When students leave school and enter the workforce, they will need to apply the responsibility they have learned during their education—completing assignments on time, managing group projects, and maintaining an ethical standard—to their occupation.

As such, schools often play a significant role in assigning students responsibilities and giving them the duty to uphold those responsibilities in a timely manner.

4. It Develops Reading and Writing Skills

Reading and writing are two of the most crucial life skills that we all use on a daily basis. It’s essential to communication in businesses and personal life. If everyone in society couldn’t read or write, communication would be much harder, and we’d all be poorer for it.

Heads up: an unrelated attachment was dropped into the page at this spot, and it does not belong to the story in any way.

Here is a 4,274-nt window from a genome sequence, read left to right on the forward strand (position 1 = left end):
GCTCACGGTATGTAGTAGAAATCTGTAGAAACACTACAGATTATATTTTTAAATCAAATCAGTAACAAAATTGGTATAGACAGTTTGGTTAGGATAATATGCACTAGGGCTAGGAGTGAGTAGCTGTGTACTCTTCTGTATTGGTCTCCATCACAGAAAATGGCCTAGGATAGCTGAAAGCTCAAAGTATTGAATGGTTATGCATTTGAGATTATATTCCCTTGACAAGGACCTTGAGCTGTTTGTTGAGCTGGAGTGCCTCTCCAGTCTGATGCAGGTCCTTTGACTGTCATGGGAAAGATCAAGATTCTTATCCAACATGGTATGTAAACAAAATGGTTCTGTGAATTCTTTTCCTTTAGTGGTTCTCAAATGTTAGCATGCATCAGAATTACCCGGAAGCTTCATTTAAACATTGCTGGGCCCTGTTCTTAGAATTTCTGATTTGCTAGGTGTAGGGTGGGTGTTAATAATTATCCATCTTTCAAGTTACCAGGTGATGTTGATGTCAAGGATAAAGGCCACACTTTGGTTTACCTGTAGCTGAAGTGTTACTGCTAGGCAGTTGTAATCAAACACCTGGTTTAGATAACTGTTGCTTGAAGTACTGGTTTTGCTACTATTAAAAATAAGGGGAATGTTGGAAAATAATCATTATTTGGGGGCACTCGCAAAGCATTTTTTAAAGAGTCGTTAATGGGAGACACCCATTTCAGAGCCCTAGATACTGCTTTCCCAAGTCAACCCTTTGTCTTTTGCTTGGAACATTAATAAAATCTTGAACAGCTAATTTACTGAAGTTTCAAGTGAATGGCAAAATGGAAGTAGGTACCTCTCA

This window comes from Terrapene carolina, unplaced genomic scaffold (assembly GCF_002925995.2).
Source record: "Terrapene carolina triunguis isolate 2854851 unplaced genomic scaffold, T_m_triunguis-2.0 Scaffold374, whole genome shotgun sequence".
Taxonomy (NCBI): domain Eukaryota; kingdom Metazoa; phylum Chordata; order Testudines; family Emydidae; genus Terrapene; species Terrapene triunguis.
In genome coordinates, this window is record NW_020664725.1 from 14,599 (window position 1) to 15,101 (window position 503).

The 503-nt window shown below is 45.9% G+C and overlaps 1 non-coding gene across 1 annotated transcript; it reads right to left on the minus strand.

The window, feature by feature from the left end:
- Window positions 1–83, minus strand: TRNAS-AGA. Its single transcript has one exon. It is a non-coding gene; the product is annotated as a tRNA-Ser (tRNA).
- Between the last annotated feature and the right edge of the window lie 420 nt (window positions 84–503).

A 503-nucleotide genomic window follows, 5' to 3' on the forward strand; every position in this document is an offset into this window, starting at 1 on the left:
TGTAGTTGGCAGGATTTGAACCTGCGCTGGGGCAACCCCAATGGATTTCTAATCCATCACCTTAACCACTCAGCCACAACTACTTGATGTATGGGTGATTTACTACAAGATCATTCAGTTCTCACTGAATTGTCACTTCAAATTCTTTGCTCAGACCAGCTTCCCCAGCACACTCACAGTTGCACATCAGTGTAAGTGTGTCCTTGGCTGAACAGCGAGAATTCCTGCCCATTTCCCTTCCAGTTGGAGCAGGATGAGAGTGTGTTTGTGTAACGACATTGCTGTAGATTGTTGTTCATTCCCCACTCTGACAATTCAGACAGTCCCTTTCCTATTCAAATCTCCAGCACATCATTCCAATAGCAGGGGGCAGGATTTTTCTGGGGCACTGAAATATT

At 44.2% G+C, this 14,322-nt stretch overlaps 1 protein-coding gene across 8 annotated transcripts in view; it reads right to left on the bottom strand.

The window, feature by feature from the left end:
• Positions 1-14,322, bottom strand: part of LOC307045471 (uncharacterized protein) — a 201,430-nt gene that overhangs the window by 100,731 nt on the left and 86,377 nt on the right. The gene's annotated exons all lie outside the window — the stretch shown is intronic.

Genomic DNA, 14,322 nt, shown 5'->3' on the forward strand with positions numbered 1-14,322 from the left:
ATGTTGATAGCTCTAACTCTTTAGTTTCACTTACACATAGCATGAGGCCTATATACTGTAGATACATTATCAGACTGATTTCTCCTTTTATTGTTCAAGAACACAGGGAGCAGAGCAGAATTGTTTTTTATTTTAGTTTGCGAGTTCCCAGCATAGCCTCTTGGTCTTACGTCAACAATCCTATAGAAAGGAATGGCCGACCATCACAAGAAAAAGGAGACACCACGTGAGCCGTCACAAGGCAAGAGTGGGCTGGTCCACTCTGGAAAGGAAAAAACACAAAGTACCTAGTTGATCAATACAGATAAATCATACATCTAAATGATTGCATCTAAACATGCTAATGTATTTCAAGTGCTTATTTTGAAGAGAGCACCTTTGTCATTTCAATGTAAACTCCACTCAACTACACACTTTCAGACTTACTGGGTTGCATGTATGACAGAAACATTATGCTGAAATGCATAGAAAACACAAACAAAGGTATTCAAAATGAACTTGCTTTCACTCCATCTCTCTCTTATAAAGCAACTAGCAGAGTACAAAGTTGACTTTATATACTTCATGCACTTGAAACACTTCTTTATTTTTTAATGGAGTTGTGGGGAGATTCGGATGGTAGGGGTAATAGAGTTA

School demonstrates its importance in that it not only teaches students how to read and write at an early age, but it also continues to develop those skills throughout their entire educational journey.

Even fields outside of language studies rely on reading and understanding communications, as well as effective writing. Thus, these basic skills are instilled and reinforced in school on a daily basis.

5. It Opens Up Careers

In the long term, one of the most important feats of schooling is that it opens up career opportunities for students.

Whether it’s the fundamental skills learned in high school to an industry-specific degree at a university, there are countless ways that school prepares students for occupational careers.